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Category: Fiction

Donal Mahoney: New Short Fiction

Donal Mahoney: New Short Fiction

Doing Laundry on a Farm in the Fifties   Grandma Gretchen’s in her rocker and she has something to say. She tells a visitor, a young man from the city, if he plans to write a book about life on a farm in the Fifties, he likely has a lot to learn. She knows about that life because she was there. She says he needs to know about the little things as well as the big things if the book…

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The Letter

The Letter

Response to a Letter Recently Received Fiction by Donal Mahoney   Dear Margaret, Your life as explained in your letter recently received is very difficult to read. It’s been 40 years since we last saw each other or talked. Most of your problems I knew nothing about. Bits and pieces I somehow became aware of over the years. One of your brothers or sisters may have mentioned something they had heard at Christmas or on Father’s Day, but they were…

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Donal Mahoney: The Deli on Granville

Donal Mahoney: The Deli on Granville

Patsy Foley Was Roly-Poly in 1947   It may have been the devil himself who prompted the kids in my schoolyard back in 1947 to chant “Patsy Foley’s roly-poly from eating too much ravioli.” At first, no one could remember who started the chant. Patsy, a sweet and ample child, was in the third grade. As happenstance would have it, I was in that same third grade, infamous already as the only boy wearing spectacles in our class. After I…

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Donal Mahoney: Paddy Murphy’s Wake

Donal Mahoney: Paddy Murphy’s Wake

Paddy Murphy’s Wake   The priest had been there earlier and the rosary was said and relatives and friends in single file were offering condolences. “Sorry for your troubles,” one by one they said, bending over Maggie Murphy, the widow silent in her rocker, a foot or so from Paddy, resplendent in his casket, the two of them much closer now than they had ever been. A silent guest of honor, Paddy now had nothing more to say, waked in…

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Charles Tarlton: The New Hire

Charles Tarlton: The New Hire

THE NEW HIRE   This would be Hampton Davie’s third academic job in as many hard years since he’d got his Ph.D. in poetry at Winston. He started out prestigiously enough, teaching the introduction to American poetry and a seminar on Wallace Stevens at Bisby University, but that had not worked out. He’d quickly got another position, a little farther down the rankings, at Rolling Rock, but that, too, had dissolved in his hands. Now, he was at Button College,…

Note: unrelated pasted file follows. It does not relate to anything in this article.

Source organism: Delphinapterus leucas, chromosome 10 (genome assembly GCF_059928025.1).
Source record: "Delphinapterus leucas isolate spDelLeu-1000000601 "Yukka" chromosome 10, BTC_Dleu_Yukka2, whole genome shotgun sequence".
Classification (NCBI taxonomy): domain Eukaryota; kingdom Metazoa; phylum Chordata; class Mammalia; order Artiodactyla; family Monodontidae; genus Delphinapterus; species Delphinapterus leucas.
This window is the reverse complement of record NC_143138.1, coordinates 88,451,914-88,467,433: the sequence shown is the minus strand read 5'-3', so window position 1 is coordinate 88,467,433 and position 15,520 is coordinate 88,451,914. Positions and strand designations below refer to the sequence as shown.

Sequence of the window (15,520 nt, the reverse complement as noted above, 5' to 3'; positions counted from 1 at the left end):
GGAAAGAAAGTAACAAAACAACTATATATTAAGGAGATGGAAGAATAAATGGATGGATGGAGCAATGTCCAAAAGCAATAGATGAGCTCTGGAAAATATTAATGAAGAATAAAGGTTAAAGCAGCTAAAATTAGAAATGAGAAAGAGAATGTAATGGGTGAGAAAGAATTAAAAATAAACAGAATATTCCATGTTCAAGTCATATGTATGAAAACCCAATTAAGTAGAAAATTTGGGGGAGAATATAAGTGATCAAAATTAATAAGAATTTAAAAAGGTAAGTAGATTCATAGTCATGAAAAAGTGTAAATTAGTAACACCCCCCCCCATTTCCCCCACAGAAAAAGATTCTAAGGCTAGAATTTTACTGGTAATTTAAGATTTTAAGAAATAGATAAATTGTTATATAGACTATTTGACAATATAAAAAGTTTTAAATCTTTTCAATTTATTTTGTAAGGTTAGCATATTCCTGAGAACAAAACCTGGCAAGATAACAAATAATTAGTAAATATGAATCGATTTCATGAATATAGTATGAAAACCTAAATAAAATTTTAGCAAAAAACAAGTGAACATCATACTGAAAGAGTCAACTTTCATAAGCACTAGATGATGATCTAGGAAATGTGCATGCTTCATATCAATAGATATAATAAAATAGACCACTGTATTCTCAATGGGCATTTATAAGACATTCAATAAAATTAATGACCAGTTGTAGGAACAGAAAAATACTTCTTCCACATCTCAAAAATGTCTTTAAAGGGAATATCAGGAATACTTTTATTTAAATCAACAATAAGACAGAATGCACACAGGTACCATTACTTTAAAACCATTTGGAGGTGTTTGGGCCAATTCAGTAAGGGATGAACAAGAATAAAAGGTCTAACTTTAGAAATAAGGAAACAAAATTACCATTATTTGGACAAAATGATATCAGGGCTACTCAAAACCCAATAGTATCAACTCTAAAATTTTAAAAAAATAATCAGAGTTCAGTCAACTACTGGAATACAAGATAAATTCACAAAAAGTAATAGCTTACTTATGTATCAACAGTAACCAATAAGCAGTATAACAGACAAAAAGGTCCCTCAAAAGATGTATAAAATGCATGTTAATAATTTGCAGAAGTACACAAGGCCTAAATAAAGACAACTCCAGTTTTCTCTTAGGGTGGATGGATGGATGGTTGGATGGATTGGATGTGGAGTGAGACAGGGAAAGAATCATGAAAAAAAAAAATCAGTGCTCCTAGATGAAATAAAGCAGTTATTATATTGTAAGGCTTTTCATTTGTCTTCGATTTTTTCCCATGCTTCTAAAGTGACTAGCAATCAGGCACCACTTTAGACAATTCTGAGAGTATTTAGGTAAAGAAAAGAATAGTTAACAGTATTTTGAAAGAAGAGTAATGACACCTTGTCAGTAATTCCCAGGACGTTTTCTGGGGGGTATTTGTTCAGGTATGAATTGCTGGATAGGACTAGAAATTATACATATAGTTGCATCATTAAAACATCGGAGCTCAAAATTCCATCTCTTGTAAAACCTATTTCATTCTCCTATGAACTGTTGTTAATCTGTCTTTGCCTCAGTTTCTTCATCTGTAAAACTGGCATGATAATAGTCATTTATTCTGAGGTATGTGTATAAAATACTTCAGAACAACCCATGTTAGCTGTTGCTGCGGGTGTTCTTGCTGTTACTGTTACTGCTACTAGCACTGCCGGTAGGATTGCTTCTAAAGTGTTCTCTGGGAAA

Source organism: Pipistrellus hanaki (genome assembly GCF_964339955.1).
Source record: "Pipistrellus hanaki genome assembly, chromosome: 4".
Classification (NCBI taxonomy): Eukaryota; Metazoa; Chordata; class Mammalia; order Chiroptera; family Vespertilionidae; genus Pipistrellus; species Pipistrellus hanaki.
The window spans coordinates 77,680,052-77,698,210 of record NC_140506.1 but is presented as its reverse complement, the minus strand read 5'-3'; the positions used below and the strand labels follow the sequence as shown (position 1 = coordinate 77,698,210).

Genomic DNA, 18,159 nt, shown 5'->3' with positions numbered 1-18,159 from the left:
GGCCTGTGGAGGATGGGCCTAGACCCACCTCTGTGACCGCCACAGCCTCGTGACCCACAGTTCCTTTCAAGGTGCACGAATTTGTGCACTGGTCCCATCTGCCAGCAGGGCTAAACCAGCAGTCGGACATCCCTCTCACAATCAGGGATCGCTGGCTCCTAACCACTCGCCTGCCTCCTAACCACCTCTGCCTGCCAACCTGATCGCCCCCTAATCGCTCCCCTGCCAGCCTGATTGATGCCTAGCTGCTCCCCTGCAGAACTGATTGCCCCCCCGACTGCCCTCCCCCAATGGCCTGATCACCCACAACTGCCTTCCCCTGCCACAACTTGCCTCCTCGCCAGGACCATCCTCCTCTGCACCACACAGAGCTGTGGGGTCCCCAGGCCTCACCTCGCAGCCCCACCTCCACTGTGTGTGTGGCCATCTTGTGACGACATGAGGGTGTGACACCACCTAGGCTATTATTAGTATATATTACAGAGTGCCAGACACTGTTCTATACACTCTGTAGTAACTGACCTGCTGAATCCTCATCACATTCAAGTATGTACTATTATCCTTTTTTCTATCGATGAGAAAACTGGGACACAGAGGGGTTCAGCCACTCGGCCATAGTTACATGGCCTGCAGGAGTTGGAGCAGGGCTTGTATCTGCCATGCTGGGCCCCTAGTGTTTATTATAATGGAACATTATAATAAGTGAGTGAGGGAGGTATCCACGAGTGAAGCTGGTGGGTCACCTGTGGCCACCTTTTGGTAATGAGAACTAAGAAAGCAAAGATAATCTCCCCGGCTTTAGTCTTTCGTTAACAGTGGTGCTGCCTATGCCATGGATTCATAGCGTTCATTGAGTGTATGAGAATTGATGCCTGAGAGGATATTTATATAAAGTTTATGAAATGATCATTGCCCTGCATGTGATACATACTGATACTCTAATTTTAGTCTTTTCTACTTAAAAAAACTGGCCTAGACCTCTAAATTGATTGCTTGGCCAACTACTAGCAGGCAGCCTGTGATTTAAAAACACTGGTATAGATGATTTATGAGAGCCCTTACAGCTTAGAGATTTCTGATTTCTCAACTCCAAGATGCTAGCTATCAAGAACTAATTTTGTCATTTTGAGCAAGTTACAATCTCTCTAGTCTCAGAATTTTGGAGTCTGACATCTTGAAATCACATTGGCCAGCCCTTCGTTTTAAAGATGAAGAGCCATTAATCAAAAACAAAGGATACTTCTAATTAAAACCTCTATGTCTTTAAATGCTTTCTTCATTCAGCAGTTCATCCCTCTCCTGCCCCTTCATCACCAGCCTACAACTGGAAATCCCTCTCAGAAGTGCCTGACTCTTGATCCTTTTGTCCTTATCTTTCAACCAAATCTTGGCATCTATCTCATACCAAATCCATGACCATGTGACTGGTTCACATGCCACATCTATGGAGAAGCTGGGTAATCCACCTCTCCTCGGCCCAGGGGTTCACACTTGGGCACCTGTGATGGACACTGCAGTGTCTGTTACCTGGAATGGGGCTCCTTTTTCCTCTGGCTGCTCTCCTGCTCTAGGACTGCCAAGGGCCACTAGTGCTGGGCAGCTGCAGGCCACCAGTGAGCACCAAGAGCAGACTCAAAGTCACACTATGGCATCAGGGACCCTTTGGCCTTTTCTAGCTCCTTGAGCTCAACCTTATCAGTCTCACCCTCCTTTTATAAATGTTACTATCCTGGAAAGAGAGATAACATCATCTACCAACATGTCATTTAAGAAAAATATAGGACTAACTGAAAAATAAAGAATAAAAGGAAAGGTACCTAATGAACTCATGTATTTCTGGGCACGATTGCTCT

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Donal Mahoney: Behind the Barn With Carol Ann

Donal Mahoney: Behind the Barn With Carol Ann

Behind the Barn with Carol Ann  Back in 1957, kissing Carol Ann behind the barn in the middle of a windswept field of Goldenrod with a sudden deer watching was something special, let me tell you. Back then, bobby sox and big barrettes and ponytails were everywhere. Like many farmers, Carol Ann’s father had a console radio in the living room, and every Saturday night the family would gather ‘round with bowls of ice cream and listen to The Grand Ole Opry….

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Donal Mahoney: It’s Almost Sunday Morning

Donal Mahoney: It’s Almost Sunday Morning

      It’s Almost Sunday Morning          In the summer of 1956, any Saturday at midnight, especially when the moon was out and the stars were bright, you would be able to see Grandma Groth sitting on her front-porch swing waiting for her son, Clarence, a bachelor at 53, to make it home from the Blind Man’s Pub. He would have spent another evening quaffing steins of Heineken’s.          Many times that summer before I went away to college, I’d be strolling…

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Donal Mahoney: Mike Fitzgibbons and His Morning Paper

Donal Mahoney: Mike Fitzgibbons and His Morning Paper

Mike Fitzgibbons and His Morning Paper   For 35 years, Mike Fitzgibbons had never missed a day driving off at 4 a.m. to buy the newspaper at his local convenience store. Snow, sleet, hail or rain couldn’t stop him. There was only one paper being published in St. Louis at the time but Mike was addicted to newspapers. He had spent his early years reading four papers a day in Chicago–two in the morning and two in the evening. He…

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